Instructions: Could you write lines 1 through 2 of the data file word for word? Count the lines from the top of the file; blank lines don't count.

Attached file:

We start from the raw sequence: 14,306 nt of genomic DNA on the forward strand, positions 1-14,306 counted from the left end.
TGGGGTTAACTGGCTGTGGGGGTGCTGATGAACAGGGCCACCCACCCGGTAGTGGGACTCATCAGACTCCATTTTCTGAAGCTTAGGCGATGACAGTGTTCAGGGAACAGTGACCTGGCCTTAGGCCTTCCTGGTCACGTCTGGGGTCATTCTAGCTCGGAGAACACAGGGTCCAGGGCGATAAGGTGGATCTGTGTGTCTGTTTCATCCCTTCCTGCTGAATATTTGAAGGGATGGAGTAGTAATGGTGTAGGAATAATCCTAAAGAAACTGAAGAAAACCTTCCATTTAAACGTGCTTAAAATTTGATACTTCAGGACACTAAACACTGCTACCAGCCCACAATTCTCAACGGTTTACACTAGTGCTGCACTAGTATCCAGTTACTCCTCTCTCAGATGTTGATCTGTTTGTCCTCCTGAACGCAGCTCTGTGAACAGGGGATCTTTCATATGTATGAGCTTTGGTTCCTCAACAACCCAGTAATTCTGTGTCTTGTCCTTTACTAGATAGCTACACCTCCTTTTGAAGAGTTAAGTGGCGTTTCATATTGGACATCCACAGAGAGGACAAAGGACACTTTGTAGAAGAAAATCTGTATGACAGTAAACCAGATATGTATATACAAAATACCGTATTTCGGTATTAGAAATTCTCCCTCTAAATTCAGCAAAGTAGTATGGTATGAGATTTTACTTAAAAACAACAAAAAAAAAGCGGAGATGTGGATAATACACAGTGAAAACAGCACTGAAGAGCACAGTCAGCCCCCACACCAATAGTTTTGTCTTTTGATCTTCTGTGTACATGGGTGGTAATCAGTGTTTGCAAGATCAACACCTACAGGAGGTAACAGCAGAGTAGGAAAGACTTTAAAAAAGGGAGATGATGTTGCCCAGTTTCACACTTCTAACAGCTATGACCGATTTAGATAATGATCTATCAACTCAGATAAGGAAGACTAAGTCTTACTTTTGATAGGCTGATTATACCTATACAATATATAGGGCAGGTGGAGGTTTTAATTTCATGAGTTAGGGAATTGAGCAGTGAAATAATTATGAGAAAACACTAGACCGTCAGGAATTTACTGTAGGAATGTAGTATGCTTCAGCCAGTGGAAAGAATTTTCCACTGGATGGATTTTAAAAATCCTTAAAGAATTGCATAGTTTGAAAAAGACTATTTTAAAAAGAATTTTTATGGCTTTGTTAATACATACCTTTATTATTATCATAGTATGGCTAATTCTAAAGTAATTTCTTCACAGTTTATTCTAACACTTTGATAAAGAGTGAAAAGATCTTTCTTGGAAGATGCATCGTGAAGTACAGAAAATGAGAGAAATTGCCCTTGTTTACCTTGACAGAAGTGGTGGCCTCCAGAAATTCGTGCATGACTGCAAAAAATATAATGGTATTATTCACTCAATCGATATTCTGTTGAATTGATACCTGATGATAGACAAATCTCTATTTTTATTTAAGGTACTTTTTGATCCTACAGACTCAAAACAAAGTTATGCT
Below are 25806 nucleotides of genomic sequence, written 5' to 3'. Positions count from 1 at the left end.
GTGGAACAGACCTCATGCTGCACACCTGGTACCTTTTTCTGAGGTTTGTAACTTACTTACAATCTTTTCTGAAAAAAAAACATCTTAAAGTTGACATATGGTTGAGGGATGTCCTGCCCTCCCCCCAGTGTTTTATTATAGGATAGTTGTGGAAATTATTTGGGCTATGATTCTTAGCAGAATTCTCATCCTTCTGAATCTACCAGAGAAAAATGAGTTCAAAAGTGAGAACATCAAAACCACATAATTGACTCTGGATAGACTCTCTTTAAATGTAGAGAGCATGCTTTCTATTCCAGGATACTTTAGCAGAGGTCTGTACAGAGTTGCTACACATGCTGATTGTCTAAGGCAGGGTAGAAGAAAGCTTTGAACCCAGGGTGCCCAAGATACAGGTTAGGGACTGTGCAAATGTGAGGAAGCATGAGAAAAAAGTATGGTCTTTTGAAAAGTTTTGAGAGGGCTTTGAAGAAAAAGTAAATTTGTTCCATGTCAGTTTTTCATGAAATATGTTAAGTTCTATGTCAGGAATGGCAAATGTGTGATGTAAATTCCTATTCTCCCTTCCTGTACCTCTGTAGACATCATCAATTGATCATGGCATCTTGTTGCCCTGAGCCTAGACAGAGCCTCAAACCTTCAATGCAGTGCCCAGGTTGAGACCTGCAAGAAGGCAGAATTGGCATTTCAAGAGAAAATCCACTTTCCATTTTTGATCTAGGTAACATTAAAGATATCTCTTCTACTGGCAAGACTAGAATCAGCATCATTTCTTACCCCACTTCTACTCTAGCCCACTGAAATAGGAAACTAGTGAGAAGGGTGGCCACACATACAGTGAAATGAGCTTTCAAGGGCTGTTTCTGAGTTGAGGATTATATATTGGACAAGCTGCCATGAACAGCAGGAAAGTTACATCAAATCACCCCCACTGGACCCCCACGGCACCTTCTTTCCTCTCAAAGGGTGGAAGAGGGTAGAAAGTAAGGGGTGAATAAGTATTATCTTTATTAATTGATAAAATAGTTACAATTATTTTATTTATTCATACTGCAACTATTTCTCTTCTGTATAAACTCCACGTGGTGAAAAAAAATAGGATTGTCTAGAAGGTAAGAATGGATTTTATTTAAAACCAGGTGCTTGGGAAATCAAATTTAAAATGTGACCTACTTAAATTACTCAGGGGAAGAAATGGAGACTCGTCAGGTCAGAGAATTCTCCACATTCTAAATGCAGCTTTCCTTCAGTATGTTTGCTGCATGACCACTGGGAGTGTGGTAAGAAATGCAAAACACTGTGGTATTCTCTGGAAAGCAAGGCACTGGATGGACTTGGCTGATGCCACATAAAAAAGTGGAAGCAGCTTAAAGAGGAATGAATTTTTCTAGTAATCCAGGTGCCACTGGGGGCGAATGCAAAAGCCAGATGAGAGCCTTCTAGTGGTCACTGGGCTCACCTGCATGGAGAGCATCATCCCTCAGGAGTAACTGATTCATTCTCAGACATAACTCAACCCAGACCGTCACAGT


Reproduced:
We start from the raw sequence: 14,306 nt of genomic DNA on the forward strand, positions 1-14,306 counted from the left end.
TGGGGTTAACTGGCTGTGGGGGTGCTGATGAACAGGGCCACCCACCCGGTAGTGGGACTCATCAGACTCCATTTTCTGAAGCTTAGGCGATGACAGTGTTCAGGGAACAGTGACCTGGCCTTAGGCCTTCCTGGTCACGTCTGGGGTCATTCTAGCTCGGAGAACACAGGGTCCAGGGCGATAAGGTGGATCTGTGTGTCTGTTTCATCCCTTCCTGCTGAATATTTGAAGGGATGGAGTAGTAATGGTGTAGGAATAATCCTAAAGAAACTGAAGAAAACCTTCCATTTAAACGTGCTTAAAATTTGATACTTCAGGACACTAAACACTGCTACCAGCCCACAATTCTCAACGGTTTACACTAGTGCTGCACTAGTATCCAGTTACTCCTCTCTCAGATGTTGATCTGTTTGTCCTCCTGAACGCAGCTCTGTGAACAGGGGATCTTTCATATGTATGAGCTTTGGTTCCTCAACAACCCAGTAATTCTGTGTCTTGTCCTTTACTAGATAGCTACACCTCCTTTTGAAGAGTTAAGTGGCGTTTCATATTGGACATCCACAGAGAGGACAAAGGACACTTTGTAGAAGAAAATCTGTATGACAGTAAACCAGATATGTATATACAAAATACCGTATTTCGGTATTAGAAATTCTCCCTCTAAATTCAGCAAAGTAGTATGGTATGAGATTTTACTTAAAAACAACAAAAAAAAAGCGGAGATGTGGATAATACACAGTGAAAACAGCACTGAAGAGCACAGTCAGCCCCCACACCAATAGTTTTGTCTTTTGATCTTCTGTGTACATGGGTGGTAATCAGTGTTTGCAAGATCAACACCTACAGGAGGTAACAGCAGAGTAGGAAAGACTTTAAAAAAGGGAGATGATGTTGCCCAGTTTCACACTTCTAACAGCTATGACCGATTTAGATAATGATCTATCAACTCAGATAAGGAAGACTAAGTCTTACTTTTGATAGGCTGATTATACCTATACAATATATAGGGCAGGTGGAGGTTTTAATTTCATGAGTTAGGGAATTGAGCAGTGAAATAATTATGAGAAAACACTAGACCGTCAGGAATTTACTGTAGGAATGTAGTATGCTTCAGCCAGTGGAAAGAATTTTCCACTGGATGGATTTTAAAAATCCTTAAAGAATTGCATAGTTTGAAAAAGACTATTTTAAAAAGAATTTTTATGGCTTTGTTAATACATACCTTTATTATTATCATAGTATGGCTAATTCTAAAGTAATTTCTTCACAGTTTATTCTAACACTTTGATAAAGAGTGAAAAGATCTTTCTTGGAAGATGCATCGTGAAGTACAGAAAATGAGAGAAATTGCCCTTGTTTACCTTGACAGAAGTGGTGGCCTCCAGAAATTCGTGCATGACTGCAAAAAATATAATGGTATTATTCACTCAATCGATATTCTGTTGAATTGATACCTGATGATAGACAAATCTCTATTTTTATTTAAGGTACTTTTTGATCCTACAGACTCAAAACAAAGTTATGCT